Common Tragedies

Thoughts on Environmental Economics

Offsetting Guilt Part 2

Posted by jab12004 on April 2, 2009

While contemplating how to post again on offsets and respond to various comments , the perfect article on the subject was brought to my attention.   Offsetting Green Guilt  by Matthew Kotchen discusses voluntary offsets and their potential effects with academic rigor and properly cited sources.  I really recommend reading it (it’s a manageable 6 pages) if you have ever wondered about the subject.   

One of my favorite parts and motivation for my first post is based in this study cited in Kotchen’s article

Paying to alleviate guilt did lead to worse behavior in one well known study of parents of children in day care.  Uri Gneezy of the University of California, San Diego, and Aldo Rustichini of the University of Minnesota experimented with charging parents a fee when they were late picking up their children. The surprising result was that the number of late pickups increased—more than doubling. The ability to pay a late fee—essentially an offset—alleviated guilt and justified tardiness.

The potential for offsets to be helpful or harmful is also well summed up

But what happens when environmentally minded people purchase carbon off sets? Let’s consider two possibilities. The first is that they do not change their pollution-generating behaviors, which means that their off sets truly reduce their greenhouse gas emissions. The other possibility is that they change their behaviors in ways that generate more emissions—a rebound effect. Because purchasing off sets is easier than continuing to restrain consumption, even conservationists may use off sets to justify more travel, a bigger car, or (as Al Gore has demonstrated) a larger house. If these changes more than offset the offset, they increase a person’s emissions.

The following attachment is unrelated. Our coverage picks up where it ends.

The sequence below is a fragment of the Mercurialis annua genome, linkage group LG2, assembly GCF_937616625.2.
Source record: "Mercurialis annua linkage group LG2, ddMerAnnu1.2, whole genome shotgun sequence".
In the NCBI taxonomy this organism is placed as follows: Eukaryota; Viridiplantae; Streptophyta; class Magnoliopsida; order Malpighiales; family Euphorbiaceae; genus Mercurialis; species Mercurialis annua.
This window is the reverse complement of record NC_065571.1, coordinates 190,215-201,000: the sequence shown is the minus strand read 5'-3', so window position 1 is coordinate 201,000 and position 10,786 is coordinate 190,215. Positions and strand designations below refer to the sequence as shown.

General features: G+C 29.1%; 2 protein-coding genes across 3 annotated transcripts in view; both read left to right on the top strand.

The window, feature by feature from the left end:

Kotchen later points out that some limited empirical results do point to the fact that people do restrain consumption.  However, empirical evidence is somewhat limited at least for now. 

Overall, Kotchen takes a more balanced (and sophisticated) view than my first post and is worth reading.

Personally, I’m curious to see how the offsets business grows as it becomes larger and more popular.  Right now the people who self select into buying voluntary permits are most likely those who would first reduce consumption.  However, much like the Prius emerged as the fashionable car, I could see voluntary offsets being a future green fashion craze.  Can’t you just wait for celebrities walking the red carpet and talking about how they were sure to purchase offsets for their dresses (which they wore once).  I know I’m excited…


One Response to “Offsetting Guilt Part 2”

  1. Carlos Ferreira said

    Granted, voluntary offsets might lead to all the sorts of green washing you’re pointing out (I haven’t read the text but I’ve downloaded it, so I will get to it…).

    A different question is whether or not offsets internalize the externality they’re fighting; mostly, they do. Now, imagine if the price of an offset was added to any airline ticket – making offsetting compulsory. It might sound odd, but that’s what happens to utilities here: they have to offset (OK, they also have a cap, so what I’m talking about sounds a bit more like a tax). Airlines would trample over each other to buy offsets from the most cost-effective producers. And, presumably, price elasticity of demand would kick in and the total emissions would diminish.

    Bottom line? Offsetting is good, but it will diminish consumers’ surplus in the long run. Travelling is tomorrow, the effect of Climate Change is in 15 years, so there’s discounting here. Lots of it. If it’s compulsory, it’s not just green wash and has a real effect on the environmental problem at hand.

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